It is right on the bay beach and a stunning location.
Tip: bring a head lamp to access toilets at night!
All rubbish must be taken with you.
This site has an upper and lower ground area and when we visited in April there was around 50 other campervans/tents.
For our family the prices was around $50 for DOC campsites.
You can also get a DOC campsite pass for seven days.
There are lots of Holiday Parks to choose from and we loved the TOP 10 sites in both Hot Beach on the Coromandel Peninsula and Rotarua.
You can get certain discounts if you are a Top 10 member in NZ or a Big 4 Member in Australia.
Hot Beach is an amazing location and the kids voted this their favourite as did we. The grounds are huge and the scenery is spectacular everywhere you look.
The Holiday park has every type of accommodation from non powered sites to glamping bell tents to beautiful cabins and great access to the famous Hot Beach along a boardwalk.
Hot amazing showers
Kids go karts for hire
Fish n chip shop onsite from 5.30-7.30pm.
Dumping stations and rubbish bins.
To stay here for our family of 5 in a powered site cost $80 a night.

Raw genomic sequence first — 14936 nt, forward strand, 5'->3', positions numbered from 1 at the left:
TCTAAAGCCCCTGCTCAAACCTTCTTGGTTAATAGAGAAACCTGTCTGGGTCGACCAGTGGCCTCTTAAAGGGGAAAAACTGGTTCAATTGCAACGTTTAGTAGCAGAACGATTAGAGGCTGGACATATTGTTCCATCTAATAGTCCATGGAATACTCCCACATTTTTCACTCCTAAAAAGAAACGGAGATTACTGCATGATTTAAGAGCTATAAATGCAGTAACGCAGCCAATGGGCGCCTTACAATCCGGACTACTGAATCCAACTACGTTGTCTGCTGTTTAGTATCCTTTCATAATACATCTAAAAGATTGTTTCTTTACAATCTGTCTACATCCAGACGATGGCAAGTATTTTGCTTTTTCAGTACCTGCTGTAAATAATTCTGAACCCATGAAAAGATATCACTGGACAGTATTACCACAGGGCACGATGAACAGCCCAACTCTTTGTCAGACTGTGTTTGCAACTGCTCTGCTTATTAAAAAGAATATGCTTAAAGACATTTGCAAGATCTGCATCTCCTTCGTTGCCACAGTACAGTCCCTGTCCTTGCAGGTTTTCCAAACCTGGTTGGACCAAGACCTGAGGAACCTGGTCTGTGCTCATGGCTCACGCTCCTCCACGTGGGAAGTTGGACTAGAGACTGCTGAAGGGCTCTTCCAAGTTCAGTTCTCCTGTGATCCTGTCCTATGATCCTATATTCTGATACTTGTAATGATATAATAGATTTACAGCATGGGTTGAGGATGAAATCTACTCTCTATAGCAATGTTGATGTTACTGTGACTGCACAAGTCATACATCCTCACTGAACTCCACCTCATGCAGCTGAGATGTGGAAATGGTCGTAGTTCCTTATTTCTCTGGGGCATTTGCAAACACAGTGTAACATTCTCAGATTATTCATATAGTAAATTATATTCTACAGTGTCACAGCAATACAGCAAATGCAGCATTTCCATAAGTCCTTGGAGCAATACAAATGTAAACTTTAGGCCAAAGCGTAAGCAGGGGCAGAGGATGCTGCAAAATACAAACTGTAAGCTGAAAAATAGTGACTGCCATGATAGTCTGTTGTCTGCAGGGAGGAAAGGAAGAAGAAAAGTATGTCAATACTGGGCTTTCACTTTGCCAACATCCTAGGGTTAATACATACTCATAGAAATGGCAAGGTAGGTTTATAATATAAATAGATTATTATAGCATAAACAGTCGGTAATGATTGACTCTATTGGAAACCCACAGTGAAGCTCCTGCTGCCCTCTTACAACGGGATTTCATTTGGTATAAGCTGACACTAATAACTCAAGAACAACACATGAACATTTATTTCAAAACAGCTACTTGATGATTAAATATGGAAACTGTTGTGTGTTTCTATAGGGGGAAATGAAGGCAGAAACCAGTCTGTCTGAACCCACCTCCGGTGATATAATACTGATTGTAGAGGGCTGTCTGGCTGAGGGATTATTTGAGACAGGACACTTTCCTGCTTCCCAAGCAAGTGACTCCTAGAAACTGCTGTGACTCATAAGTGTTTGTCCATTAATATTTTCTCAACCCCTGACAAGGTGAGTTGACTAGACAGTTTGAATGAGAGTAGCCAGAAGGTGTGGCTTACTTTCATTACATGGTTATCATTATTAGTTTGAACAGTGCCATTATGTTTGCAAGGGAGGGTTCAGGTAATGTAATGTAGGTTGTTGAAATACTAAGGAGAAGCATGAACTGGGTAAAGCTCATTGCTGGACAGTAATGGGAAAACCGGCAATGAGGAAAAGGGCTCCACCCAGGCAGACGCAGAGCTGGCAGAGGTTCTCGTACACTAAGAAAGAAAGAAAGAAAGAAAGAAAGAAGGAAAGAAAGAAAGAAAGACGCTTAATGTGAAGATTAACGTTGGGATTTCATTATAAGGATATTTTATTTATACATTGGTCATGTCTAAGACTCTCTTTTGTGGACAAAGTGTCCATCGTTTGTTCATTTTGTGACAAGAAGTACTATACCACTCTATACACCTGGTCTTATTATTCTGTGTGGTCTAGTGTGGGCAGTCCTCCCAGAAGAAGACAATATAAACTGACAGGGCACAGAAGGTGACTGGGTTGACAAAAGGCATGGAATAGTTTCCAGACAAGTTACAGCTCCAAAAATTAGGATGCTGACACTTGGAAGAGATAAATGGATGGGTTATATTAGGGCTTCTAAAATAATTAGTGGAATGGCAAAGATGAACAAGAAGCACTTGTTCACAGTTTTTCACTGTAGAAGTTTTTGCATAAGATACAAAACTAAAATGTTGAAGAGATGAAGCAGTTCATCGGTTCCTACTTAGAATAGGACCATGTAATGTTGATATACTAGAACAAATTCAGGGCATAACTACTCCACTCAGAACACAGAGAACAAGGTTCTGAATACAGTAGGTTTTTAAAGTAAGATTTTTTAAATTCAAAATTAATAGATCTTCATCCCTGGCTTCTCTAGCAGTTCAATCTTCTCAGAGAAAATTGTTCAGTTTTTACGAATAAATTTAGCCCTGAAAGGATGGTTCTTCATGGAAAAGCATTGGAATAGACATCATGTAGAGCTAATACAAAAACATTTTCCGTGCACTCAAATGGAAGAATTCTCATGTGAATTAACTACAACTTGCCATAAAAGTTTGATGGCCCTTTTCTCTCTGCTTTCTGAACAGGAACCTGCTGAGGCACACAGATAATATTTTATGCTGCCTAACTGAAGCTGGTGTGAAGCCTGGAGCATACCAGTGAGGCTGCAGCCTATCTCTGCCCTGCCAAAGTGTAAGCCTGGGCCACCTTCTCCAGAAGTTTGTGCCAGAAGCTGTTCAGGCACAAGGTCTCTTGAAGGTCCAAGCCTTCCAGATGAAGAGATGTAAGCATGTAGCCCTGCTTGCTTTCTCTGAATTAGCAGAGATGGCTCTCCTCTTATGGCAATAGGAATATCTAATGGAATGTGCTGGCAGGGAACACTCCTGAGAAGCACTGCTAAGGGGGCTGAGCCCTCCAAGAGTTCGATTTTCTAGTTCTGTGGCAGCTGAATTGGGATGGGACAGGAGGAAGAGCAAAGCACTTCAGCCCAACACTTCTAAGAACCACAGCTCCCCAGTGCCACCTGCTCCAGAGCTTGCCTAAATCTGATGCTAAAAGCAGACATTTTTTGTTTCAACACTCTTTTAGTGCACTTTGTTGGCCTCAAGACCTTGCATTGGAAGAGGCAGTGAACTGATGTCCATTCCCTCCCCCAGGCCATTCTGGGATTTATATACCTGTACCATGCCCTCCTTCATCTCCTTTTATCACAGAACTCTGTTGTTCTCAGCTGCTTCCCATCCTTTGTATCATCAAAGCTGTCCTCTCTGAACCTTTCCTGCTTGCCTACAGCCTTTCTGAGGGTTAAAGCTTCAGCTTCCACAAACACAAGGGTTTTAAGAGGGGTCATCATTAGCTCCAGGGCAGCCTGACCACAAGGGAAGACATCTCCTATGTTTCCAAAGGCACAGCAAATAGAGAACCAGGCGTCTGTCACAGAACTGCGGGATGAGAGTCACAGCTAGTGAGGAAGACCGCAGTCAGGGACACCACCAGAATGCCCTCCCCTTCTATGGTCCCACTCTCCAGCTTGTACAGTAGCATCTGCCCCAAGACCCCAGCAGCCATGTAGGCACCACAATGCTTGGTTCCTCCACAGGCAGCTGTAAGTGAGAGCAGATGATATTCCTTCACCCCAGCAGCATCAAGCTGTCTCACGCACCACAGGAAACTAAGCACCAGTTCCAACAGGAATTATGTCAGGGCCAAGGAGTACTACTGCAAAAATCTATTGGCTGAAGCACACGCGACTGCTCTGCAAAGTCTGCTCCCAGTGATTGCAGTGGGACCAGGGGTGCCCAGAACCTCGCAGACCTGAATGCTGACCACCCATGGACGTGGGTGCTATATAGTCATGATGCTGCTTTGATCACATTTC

Top 10 Rotatrua
This Holiday park is close to all the Rotarua attractions so a more city base. It was fully booked ( powered and non powered sites) when we were there and it also happened to rain all day and night.
2 x Kitchen and BBQ’s
2 mineral pools at varying temperatures to relax all year round.
Swimming pool for Summer.
For our family it cost $100 a night which was the most expensive stay on our trip.
Easy to drive and park when we were out sightseeing.
It fits in a typical car space.
Packing up each day to turn bed into dining and vice versa.
Bunk bed max weight was 60kgs and only suited to small children. My kids didn’t like the closeness to the roof!
We ended up sleeping 5 of us on the bottom area but once the kids get bigger this wouldn’t work.
Anymore than a week might have pushed us all a bit! (limited space inside when raining all day outside)
Our extra tips.